The goal of SWASH+ was not just to measure the impact of school WASH programs, but to understand the barriers for schools to maintain these programs in the long term. It also sought to increase the financial and human resources schools invested in WASH.
SWASH+ can categorize its work into three main areas: studies, advocacy, and tools.
CARE worked with Emory University and Great Lakes University of Kisumu to research what worked most effectively for school WASH programs that could last for the long term. Research partners worked with the Government of Kenya from the beginning to ensure that the government would use the evidence and research to make policy decisions. That included doing research on questions the government identified as key priorities. For example, Georgetown University looked at feasible options to improve monitoring and governance strategies for school WASH in areas of central and coastal Kenya, and Emory University and CARE conducted a study on the costs of implementing and maintaining school WASH infrastructure.
Subsequent phases of SWASH+ studies focused on challenges in urban schools and the feasibility and costs of utilizing a private sector service to improve sanitation in schools with limited space. Sanergy worked with Emory University on this multi-year study. Additionally, CARE and Emory conducted a study on the costs of school WASH in urban schools, combining data on costs for rural schools.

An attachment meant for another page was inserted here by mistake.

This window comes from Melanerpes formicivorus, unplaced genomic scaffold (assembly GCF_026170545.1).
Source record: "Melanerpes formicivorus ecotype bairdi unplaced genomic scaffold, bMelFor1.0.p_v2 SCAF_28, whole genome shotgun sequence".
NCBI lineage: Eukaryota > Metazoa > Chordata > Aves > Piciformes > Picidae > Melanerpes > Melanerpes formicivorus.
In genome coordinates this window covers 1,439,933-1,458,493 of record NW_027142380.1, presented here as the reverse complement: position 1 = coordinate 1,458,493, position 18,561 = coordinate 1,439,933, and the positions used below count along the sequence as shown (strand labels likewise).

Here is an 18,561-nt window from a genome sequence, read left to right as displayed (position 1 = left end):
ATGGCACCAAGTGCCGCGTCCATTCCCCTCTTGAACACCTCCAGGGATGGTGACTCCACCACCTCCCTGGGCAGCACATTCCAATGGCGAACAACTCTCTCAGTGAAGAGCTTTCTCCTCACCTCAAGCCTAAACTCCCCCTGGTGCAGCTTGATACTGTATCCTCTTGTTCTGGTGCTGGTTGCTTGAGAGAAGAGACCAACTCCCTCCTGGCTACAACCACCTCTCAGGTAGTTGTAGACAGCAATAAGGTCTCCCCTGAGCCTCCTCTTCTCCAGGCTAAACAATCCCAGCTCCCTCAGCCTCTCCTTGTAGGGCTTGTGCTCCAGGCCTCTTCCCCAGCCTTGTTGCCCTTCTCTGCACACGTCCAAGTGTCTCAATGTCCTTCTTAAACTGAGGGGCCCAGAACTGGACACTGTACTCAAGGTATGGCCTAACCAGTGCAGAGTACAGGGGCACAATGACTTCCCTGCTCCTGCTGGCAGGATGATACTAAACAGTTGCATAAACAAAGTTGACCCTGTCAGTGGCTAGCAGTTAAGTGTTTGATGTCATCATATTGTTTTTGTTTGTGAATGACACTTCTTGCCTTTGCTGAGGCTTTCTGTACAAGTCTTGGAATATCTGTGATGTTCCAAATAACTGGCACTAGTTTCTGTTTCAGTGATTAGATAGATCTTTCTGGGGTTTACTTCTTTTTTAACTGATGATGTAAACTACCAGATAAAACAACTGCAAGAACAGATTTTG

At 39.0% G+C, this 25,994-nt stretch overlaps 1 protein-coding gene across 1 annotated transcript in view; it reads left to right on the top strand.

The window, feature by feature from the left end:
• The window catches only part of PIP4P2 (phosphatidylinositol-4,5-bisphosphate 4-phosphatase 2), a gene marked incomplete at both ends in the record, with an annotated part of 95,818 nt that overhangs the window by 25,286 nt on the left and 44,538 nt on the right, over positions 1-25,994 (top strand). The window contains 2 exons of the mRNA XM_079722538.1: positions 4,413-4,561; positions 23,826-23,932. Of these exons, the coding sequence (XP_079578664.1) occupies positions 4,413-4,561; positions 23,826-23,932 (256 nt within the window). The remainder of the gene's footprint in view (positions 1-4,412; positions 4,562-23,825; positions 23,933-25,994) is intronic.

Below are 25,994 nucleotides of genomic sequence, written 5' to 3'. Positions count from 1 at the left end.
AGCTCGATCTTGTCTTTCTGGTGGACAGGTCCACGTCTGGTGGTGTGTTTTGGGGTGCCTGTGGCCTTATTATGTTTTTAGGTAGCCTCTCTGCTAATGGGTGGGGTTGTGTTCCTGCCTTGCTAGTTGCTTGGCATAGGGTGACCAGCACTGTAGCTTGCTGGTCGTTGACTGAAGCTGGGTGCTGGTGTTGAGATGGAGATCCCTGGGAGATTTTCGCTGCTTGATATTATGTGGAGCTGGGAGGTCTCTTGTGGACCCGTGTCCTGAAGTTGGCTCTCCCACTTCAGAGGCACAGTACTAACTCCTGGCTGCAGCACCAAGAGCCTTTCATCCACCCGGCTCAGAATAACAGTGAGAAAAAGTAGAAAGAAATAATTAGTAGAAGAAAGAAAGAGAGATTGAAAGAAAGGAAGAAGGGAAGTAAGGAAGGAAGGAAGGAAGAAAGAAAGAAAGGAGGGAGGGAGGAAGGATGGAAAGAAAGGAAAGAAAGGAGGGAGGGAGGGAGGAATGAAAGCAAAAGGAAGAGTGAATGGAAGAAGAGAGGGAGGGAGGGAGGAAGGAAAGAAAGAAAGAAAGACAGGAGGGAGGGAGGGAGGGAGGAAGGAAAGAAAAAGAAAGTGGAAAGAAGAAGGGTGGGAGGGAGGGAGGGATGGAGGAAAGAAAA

The project prioritized influencing the Government of Kenya to change its policies around school WASH, and helping the national government answer key questions. CARE advocacy staff met regularly with key personnel from the Ministry of Education and Ministry of Health to discuss the implications of findings and to influence the direction of policies, campaigns, and budgets. SWASH+ and others were able to convince the Ministry of Education to increase (more than once!) its budget allocation for school WASH. Additionally, a focus on girls’ attendance and participation in school, and the need for provision of sanitary pads, became a large focus of the Government of Kenya due to the advocacy work of the SWASH+ program.
The SWASH+ team worked to make sure that schools, local governments, and national policy makers had the evidence and tools they needed to budget and plan for sustainable WASH infrastructure and services.
SWASH+ proved that investing in WASH meant healthier students who had higher school attendance. It also convinced the government of Kenya to invest more money in WASH for local schools, and gave schools the tools they needed to budget and plan for WASH over the long term.